Flickering Empire: How Chicago Invented the US Film Industry

Hi, everybody! Just a quick plug here – today, Jan 20th, Flickering Empire, my new book on Chicago silent film, is available through the film studies branch Columbia University Press. Though I try to cite my sources and hold myself up to reasonable academic standards in even my most down-to-earth work, this is my first “scholarly” book, written in collaboration with Michael Glover Smith.

Mike and I will be on WGN Radio’s Pretty Late with Patti Vasquez tonight to discuss it.  You can hear our 2011 podcasts exploring old silent film studios here and here
I’ll be back here later this week with a brand new post about a forgotten masked “supervillain” who terrorized Chicago in the 1890s!   And if you happen to be at the American Library Association’s Chicago convention next weekend, I’ll be at the Llewellyn booth on Sunday signing early copies of my upcoming Ghosts of Lincoln book.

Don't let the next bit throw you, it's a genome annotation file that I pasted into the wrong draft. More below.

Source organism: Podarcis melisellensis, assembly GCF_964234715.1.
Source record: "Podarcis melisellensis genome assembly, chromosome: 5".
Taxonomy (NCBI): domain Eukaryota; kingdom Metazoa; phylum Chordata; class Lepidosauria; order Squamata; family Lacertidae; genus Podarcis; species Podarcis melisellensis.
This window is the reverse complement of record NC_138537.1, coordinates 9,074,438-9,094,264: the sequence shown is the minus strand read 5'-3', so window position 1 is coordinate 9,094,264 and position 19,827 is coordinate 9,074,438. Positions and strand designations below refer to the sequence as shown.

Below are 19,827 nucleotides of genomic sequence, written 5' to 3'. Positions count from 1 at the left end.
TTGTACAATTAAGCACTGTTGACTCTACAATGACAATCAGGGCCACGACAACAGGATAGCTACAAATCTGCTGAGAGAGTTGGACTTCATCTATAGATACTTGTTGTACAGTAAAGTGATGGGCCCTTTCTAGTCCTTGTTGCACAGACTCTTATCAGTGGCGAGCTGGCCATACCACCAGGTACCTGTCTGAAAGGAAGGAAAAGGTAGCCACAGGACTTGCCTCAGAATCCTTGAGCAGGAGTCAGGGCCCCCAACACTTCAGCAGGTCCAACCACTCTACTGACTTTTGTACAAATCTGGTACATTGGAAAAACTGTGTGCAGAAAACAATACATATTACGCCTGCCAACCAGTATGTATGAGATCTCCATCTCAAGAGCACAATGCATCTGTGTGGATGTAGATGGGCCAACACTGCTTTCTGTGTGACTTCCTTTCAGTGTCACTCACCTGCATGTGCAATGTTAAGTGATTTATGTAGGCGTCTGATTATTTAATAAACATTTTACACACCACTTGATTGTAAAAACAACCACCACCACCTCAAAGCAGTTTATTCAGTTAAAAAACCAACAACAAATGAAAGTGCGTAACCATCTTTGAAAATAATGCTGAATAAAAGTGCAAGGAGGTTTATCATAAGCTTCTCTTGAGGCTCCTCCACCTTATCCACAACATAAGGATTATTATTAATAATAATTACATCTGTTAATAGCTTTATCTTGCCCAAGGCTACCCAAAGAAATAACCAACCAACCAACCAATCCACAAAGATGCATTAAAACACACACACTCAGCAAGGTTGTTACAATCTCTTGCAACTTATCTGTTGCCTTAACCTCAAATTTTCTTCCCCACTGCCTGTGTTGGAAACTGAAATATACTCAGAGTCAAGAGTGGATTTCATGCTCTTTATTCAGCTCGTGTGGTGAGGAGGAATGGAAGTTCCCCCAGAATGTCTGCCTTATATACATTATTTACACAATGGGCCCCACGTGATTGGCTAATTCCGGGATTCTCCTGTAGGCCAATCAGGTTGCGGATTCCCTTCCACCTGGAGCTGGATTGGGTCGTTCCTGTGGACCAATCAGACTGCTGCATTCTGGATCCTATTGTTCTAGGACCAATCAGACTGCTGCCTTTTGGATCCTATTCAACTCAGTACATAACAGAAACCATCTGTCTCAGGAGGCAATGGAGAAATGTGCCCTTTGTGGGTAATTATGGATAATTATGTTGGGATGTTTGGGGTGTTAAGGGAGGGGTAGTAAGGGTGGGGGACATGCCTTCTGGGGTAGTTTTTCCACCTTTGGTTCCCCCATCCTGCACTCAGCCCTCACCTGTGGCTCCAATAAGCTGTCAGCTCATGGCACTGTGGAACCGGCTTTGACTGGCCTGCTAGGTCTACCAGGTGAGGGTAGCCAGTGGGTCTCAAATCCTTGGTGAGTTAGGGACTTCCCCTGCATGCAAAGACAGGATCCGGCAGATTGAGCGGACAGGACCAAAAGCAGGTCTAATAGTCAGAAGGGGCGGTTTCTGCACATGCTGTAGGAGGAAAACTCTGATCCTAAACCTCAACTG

Chicago’s role in the early film industry is largely forgotten today, but for a few years there we were a prototype Hollywood, producing early examples of serials, color films, feature-length films, and a whole host of other things that had never been seen before. Flickering Empire is the first book-length study of Chicago’s role in the nascent industry, from the moving pictures that were (and weren’t) on display at the 1893 World’s Fair to the collapse of the local industry a quarter of a century later.   To research the book I traveled the country seeking out the handful of films that survive, met with relatives of major players in the industry, and generally had a blast! 
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